CMSC, the Consortium of Multiple Sclerosis Centers, is the leading educational, training, and networking organization for MS healthcare professionals and researchers. The CMSC mission is to promote high quality MS care through educational programming and accreditation including live and online events, research grants, technical journals and papers, and targeted advocacy efforts. The CMSC member network includes more than 11,000 international healthcare clinicians and scientists committed to MS care as well as more than 60 Veterans Administration MS Programs and 225 MS Centers in the US, Canada, and Europe. The 32nd CMSC Annual Meeting, the largest gathering of MS professionals in North America, will take place May 30 – June 2, 2018, in Nashville, TN. For more information visit: www.mscare.org. Follow CMSC on Twitter: @mscare.org and Facebook: CMSCmscare.

Catamount Medical Education’s mission is to create learning experiences that maximize the impact on patient care. Education is delivered through live programs, including satellite symposia, local and regional meetings, and online events, as well as through self-directed, enduring formats such as podcasts, videos, Webinars, monographs, newsfeeds, and other enduring formats. Catamount seeks to add value to its education and ensuring a direct impact on patient care by incorporating practical tools for the clinician (e.g., exam room posters, pocket cards, patient education materials) into every educational experience. Learn more at www.catmeded.com.

Media Contact:  Annie Scully, 201-310-9252, annie.scully@mscare.org

First Patient Enrolled in Mallinckrodt Phase 4 Trial of H.P. Acthar® Gel (Repository Corticotropin Injection) for Multiple Sclerosis Relapse

-- Mallinckrodt's OPTIONS Trial to Assess Efficacy and Safety of H.P. Acthar Gel in Patients with Relapsing-Remitting Multiple Sclerosis --

STAINES-UPON-THAMES, United KingdomMay 23, 2017 /PRNewswire/ -- Mallinckrodt plc a leading global specialty pharmaceutical company, today confirmed enrollment of the first patient in the company's Phase 4 pilot study assessing the efficacy of H.P. Acthar® Gel (repository corticotropin injection) for the management of exacerbations of relapsing and remitting multiple sclerosis (RRMS) in patients whose relapse symptoms have not responded to a course of high-dose corticosteroids.
"Some MS patients may have relapse symptoms that don't resolve with steroid therapy, and in my experience, H.P. Acthar Gel may provide benefit in these cases," said Aaron Miller, M.D., a program advisor and participating site investigator from the Icahn School of Medicine at Mount Sinai in New York. "This study is an important step to confirming the appropriate patient type for this product as an approved and appropriate treatment for MS exacerbations."
H.P. Acthar Gel is U.S. Food and Drug Administration (FDA)-approved for treatment of acute exacerbations of multiple sclerosis in adults.
"Mallinckrodt is committed to providing alternative treatment options to patients who need them," said Steven Romano, M.D., Chief Scientific Officer and Executive Vice President at Mallinckrodt. "Clinical experience and current labeling support the use of Acthar to speed recovery from relapses in MS. We are pleased to enroll the first patient in the OPTIONS trial to better understand the patients who will benefit from Acthar therapy, and to support its role in the management of RRMS."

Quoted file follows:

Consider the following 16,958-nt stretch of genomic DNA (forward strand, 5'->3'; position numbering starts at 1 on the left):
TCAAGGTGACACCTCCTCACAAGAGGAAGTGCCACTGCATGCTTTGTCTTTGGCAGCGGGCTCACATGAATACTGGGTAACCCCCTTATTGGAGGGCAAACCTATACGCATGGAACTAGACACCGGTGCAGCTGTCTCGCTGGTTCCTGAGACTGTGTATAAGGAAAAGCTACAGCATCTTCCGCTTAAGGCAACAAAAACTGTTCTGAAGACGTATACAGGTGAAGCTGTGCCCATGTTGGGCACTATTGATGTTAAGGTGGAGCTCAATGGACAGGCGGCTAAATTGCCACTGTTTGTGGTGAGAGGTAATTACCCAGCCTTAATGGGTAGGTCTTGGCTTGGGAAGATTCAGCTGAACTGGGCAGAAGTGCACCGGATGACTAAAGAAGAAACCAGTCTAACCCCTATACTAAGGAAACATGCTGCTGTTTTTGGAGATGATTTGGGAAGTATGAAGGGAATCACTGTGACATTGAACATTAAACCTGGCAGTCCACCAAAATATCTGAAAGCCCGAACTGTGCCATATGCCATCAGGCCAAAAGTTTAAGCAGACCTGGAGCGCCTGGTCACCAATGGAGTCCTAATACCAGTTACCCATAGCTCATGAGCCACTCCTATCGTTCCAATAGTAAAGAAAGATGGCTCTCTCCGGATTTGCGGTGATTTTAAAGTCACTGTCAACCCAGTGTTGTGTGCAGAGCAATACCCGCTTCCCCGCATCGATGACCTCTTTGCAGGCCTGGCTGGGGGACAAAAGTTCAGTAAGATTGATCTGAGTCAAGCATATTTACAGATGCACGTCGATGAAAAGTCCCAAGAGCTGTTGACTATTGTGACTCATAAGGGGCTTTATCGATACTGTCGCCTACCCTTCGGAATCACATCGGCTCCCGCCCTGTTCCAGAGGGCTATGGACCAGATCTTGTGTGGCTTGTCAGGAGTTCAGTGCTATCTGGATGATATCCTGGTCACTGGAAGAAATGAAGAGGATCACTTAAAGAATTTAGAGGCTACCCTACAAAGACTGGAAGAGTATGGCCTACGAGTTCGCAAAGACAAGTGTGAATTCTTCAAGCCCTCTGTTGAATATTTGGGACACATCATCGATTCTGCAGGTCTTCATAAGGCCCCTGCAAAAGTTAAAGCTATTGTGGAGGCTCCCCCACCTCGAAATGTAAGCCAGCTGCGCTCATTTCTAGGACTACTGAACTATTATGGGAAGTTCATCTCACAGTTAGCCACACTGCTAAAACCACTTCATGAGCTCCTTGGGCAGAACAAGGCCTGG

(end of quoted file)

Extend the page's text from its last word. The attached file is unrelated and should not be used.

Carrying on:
About the OPTIONS Trial
The Phase 4 clinical study is titled "A Multicenter, Randomized, Double-Blind, Placebo-Controlled Parallel Group, Pilot Study to Assess the Efficacy and Safety of H.P. Acthar Gel in Subjects With Relapsing-Remitting Multiple Sclerosis". The study will enroll patients with MS relapses of moderate severity and symptoms that have not adequately improved following a typical course of high dose IV or oral corticosteroid therapy, then randomize them to receive additional treatment with H.P. Acthar Gel or placebo in blinded fashion. 
Improvement in relapse symptoms will be assessed using several standard MS disease activity measures, including the Expanded Disability Status Scale (EDSS), MS Impact Scale (MSIS-29), and Clinical Global Impressions-Improvement Scale (CGI-I). Because this trial targets only a subset of RRMS patients experiencing relapses who have not responded acutely to corticosteroid therapy, the study may take a number of years to recruit.
Find more information about the OPTIONS trial here on the ClinicalTrials.gov website.


Longevity Receives Grant to See if Its Nerve-cell-protecting Therapy Will Work in MS

November 9, 2017

Longevity Receives $316,000 Grant to See if Its Nerve-cell-protecting Therapy Will Work in MS

Longevity Biotech has received a $316,384 grant from the National MS Society to see if LBT-3627. the nerve cell-protecting therapy it has tested in Parkinson’s, can work in multiple sclerosis as well.
The company designed the therapy to protect and repair damaged nerve cells and restore balance to the out-of-whack immune response associated with neurodegenerative diseases such as MS.
“We are thrilled to work with the National MS Society on this project to evaluate the performance of LBT-3627 as the basis of a new therapeutic strategy addressing the debilitating unmet needs of the millions of MS patients,” Dr. Scott Shandler, Longevity’s CEO, said in a press release.

MS Views and News is MAKING an IMPACT for those, affected by Multiple Sclerosis
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Pediatric & Adult MS Share Many Genetic Variants